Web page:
Taking Stock: CPA may better suit your needs
Aug 31,2007 00:00 by Malcolm_Berko

Dear Mr. Berko: I'm a veterinarian and the accountant doing my taxes recently retired. In searching for a tax preparer I've discovered that there is a professional called an "enrolled agent." I was going to select a CPA but my dentist friend uses an enrolled agent and tells me that this professional would be better than a CPA. Please tell me what the difference is between an enrolled agent and a CPA. I also need advice on selecting either the Florida College Investment Plan or the Florida Prepaid Tuition plan for my three children who are 6, 8 and 9 years old. I've been very successful in the market over the past few years and think I can pick good funds to buy, so I really prefer the investment plan.

H.P.

Port Charlotte, Fla.

Dear H.P.: An enrolled agent is a tax preparer licensed by the federal government who can prepare your tax return as well as represent you in any dealings you have with the IRS. Most enrolled agents are former IRS employees who worked for the IRS for a minimum of five years in positions that require extensive knowledge of, as well as interpretation and application of, tax regulations. Other enrolled agents (they are in the minority) have passed an extremely thorough and comprehensive federal exam that audits their familiarity on all aspects of federal rules and regulations. Their laser-like focus on taxation rules and regulations gives them a formidable edge in preparing tax returns. But this doesn't mean they have expertise and knowledge in the broader business issues peculiar to your practice. In the past 12 years I've worked with several enrolled agents and I find their knowledge of tax law and interpretation to be formidable. I also know an enrolled agent (now retired) who was also a tax attorney. He was awesome and intimidating in court and I'm told that he never lost a court case.

However, if you need a preparer who has a broad business knowledge, who can provide analytical advice on your business fees, labor, marketing costs, retirement plans, budgets, profit margins, return on equity or assets, balance sheet analysis, etc., you should employ a certified public accountant. These folks are licensed by the state rather than the federal government and also must pass a comprehensive exam as well as spend several years in training prior to earning their CPA designation. But no matter which professional you chose, it's important to select a person who has experience in preparing returns for veterinarians.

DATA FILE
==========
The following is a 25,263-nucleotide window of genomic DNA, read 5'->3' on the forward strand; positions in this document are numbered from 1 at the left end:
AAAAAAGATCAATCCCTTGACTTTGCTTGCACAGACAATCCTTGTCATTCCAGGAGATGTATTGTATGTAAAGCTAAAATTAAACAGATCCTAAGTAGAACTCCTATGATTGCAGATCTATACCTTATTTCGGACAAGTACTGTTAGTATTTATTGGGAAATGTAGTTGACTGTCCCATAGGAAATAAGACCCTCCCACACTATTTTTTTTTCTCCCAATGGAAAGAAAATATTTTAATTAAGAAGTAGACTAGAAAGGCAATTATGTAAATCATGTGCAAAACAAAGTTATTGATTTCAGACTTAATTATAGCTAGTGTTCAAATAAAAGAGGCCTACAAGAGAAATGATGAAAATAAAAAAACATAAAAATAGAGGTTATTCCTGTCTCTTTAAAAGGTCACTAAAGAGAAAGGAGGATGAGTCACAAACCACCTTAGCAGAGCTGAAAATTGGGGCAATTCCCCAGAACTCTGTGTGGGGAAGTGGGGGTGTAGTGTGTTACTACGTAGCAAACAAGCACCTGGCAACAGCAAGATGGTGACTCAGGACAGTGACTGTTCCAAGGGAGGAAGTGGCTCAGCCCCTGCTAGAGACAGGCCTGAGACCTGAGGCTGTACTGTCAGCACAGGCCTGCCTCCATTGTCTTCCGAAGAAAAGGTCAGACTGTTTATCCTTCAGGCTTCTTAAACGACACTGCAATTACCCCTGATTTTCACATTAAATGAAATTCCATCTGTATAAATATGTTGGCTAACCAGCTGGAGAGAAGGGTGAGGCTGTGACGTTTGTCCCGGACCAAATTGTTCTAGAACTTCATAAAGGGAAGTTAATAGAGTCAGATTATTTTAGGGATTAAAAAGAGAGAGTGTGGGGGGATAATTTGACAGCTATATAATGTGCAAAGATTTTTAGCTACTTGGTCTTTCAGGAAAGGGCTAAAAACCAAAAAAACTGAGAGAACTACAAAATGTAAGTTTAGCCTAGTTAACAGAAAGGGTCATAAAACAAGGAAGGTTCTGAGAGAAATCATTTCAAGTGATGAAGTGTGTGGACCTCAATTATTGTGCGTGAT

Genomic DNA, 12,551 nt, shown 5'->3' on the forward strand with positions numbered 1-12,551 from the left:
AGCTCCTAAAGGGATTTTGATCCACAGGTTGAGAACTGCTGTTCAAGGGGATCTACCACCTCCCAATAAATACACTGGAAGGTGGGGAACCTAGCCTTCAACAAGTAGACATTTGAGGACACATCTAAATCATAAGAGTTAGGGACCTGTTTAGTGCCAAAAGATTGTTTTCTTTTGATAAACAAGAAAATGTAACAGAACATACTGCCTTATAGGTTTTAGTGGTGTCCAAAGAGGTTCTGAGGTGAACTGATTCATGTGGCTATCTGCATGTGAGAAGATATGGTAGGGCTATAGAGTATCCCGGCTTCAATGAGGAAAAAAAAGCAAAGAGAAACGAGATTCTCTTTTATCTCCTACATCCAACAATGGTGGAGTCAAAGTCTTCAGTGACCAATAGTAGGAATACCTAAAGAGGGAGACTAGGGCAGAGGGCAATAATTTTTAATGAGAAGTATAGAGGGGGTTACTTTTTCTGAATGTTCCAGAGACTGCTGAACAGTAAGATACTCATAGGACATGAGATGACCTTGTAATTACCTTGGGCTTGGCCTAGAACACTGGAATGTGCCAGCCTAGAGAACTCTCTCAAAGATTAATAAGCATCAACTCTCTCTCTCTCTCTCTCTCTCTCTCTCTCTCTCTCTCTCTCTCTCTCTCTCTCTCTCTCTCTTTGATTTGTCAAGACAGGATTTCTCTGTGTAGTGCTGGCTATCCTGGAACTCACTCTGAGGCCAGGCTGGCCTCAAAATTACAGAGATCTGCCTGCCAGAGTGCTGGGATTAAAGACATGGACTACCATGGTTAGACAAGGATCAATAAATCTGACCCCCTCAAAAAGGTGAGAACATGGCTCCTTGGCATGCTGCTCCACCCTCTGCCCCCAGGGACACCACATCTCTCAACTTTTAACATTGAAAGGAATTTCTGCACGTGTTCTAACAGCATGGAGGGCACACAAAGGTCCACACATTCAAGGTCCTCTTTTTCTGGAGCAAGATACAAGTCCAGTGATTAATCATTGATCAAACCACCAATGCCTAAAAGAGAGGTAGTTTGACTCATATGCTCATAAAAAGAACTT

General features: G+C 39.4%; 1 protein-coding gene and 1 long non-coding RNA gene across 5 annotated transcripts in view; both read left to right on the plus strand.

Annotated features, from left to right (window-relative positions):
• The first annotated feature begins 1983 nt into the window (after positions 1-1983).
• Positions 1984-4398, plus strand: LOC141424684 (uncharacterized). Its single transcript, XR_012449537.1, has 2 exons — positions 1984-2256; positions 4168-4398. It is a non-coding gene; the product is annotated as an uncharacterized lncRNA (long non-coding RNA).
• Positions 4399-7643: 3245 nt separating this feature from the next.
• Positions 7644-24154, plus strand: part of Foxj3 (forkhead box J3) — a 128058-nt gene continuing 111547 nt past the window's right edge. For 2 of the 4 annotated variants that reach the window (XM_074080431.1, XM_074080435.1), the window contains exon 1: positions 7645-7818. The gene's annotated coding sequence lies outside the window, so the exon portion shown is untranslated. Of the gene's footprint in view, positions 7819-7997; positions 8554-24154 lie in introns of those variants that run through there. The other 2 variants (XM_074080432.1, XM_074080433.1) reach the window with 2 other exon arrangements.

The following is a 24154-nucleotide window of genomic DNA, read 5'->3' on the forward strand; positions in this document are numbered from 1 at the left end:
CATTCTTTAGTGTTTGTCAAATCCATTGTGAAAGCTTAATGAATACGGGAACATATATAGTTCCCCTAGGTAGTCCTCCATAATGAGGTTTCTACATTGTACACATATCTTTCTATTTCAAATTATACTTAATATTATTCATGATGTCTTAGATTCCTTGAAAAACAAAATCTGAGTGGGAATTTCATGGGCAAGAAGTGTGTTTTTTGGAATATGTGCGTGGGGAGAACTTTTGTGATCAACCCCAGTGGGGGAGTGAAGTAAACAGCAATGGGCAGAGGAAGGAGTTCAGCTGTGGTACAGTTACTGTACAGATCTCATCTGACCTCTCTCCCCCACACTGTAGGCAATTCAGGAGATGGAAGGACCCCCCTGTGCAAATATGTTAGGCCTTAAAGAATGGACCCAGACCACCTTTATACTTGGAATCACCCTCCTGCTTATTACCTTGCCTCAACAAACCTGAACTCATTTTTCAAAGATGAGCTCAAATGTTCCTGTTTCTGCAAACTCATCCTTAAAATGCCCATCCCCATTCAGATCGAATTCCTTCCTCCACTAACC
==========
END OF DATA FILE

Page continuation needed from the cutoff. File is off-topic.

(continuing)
The Florida College Investment Plan (and other college investment plans) is a scheme designed by the brokerage industry to generate rich fees and mutual fund commissions for Merrill Lynch, Prudential, Smith Barney, Raymond James, etc. And to the best of my knowledge, the Florida College Investment Plan (with $128 million in mutual funds) hasn't lived up to expectations.

It commenced operations in a near religious fervor with the brokerage industry, spending millions of dollars for glowing advertisements and special training for its sales staffs. It has been a bust and the market crash a few years ago dealt a near deathblow. But if you think you can invest wisely enough to pay the college costs for your three kids - go for it.

However, I strongly suggest you consider Florida's Prepaid College Tuition Plan, which has attracted more than $5.7 billion in assets. According to the College Savings Foundation, a not-for-profit organization based in Washington, D.C., Florida's Prepaid Plan is the largest in the United States.

Unlike the Florida College Investment Plan, which has no tuition guarantee, Florida's Prepaid College Plan assures you that the dollars will be there when (if) your toddlers are ready. In my opinion, the prepaid plan is the best way to go.

Please address your financial questions to Malcolm Berko, P.O. Box 1416, Boca Raton, FL 33429 or e-mail him at malber@comcast.net.

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